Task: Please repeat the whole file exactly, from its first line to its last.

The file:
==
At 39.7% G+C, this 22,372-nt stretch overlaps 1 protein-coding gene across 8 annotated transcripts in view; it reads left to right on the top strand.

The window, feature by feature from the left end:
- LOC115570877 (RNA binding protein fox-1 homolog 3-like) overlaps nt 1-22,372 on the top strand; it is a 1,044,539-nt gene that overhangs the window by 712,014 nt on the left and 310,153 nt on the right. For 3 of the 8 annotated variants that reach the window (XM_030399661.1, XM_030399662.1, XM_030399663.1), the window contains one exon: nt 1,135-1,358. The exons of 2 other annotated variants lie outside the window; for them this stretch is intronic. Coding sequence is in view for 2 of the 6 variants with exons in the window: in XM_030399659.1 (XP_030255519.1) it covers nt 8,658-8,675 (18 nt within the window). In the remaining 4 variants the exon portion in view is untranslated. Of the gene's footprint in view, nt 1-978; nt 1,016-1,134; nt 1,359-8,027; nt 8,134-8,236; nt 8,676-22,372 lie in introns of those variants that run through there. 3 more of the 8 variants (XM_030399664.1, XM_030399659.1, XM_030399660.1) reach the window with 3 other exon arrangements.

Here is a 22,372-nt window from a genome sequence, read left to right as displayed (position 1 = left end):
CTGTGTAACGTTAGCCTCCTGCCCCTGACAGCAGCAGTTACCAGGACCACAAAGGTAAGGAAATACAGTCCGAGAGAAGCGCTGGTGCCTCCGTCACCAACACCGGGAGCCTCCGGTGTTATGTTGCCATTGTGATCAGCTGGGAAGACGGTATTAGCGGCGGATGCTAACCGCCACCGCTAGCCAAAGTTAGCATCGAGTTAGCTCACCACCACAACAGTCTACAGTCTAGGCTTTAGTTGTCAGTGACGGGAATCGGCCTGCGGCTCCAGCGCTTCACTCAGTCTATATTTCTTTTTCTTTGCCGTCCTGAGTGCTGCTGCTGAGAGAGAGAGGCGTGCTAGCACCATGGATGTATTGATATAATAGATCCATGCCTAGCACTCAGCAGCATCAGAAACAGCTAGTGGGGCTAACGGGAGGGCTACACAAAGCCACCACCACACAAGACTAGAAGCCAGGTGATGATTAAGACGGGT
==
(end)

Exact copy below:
At 39.7% G+C, this 22,372-nt stretch overlaps 1 protein-coding gene across 8 annotated transcripts in view; it reads left to right on the top strand.

The window, feature by feature from the left end:
- LOC115570877 (RNA binding protein fox-1 homolog 3-like) overlaps nt 1-22,372 on the top strand; it is a 1,044,539-nt gene that overhangs the window by 712,014 nt on the left and 310,153 nt on the right. For 3 of the 8 annotated variants that reach the window (XM_030399661.1, XM_030399662.1, XM_030399663.1), the window contains one exon: nt 1,135-1,358. The exons of 2 other annotated variants lie outside the window; for them this stretch is intronic. Coding sequence is in view for 2 of the 6 variants with exons in the window: in XM_030399659.1 (XP_030255519.1) it covers nt 8,658-8,675 (18 nt within the window). In the remaining 4 variants the exon portion in view is untranslated. Of the gene's footprint in view, nt 1-978; nt 1,016-1,134; nt 1,359-8,027; nt 8,134-8,236; nt 8,676-22,372 lie in introns of those variants that run through there. 3 more of the 8 variants (XM_030399664.1, XM_030399659.1, XM_030399660.1) reach the window with 3 other exon arrangements.

Here is a 22,372-nt window from a genome sequence, read left to right as displayed (position 1 = left end):
CTGTGTAACGTTAGCCTCCTGCCCCTGACAGCAGCAGTTACCAGGACCACAAAGGTAAGGAAATACAGTCCGAGAGAAGCGCTGGTGCCTCCGTCACCAACACCGGGAGCCTCCGGTGTTATGTTGCCATTGTGATCAGCTGGGAAGACGGTATTAGCGGCGGATGCTAACCGCCACCGCTAGCCAAAGTTAGCATCGAGTTAGCTCACCACCACAACAGTCTACAGTCTAGGCTTTAGTTGTCAGTGACGGGAATCGGCCTGCGGCTCCAGCGCTTCACTCAGTCTATATTTCTTTTTCTTTGCCGTCCTGAGTGCTGCTGCTGAGAGAGAGAGGCGTGCTAGCACCATGGATGTATTGATATAATAGATCCATGCCTAGCACTCAGCAGCATCAGAAACAGCTAGTGGGGCTAACGGGAGGGCTACACAAAGCCACCACCACACAAGACTAGAAGCCAGGTGATGATTAAGACGGGT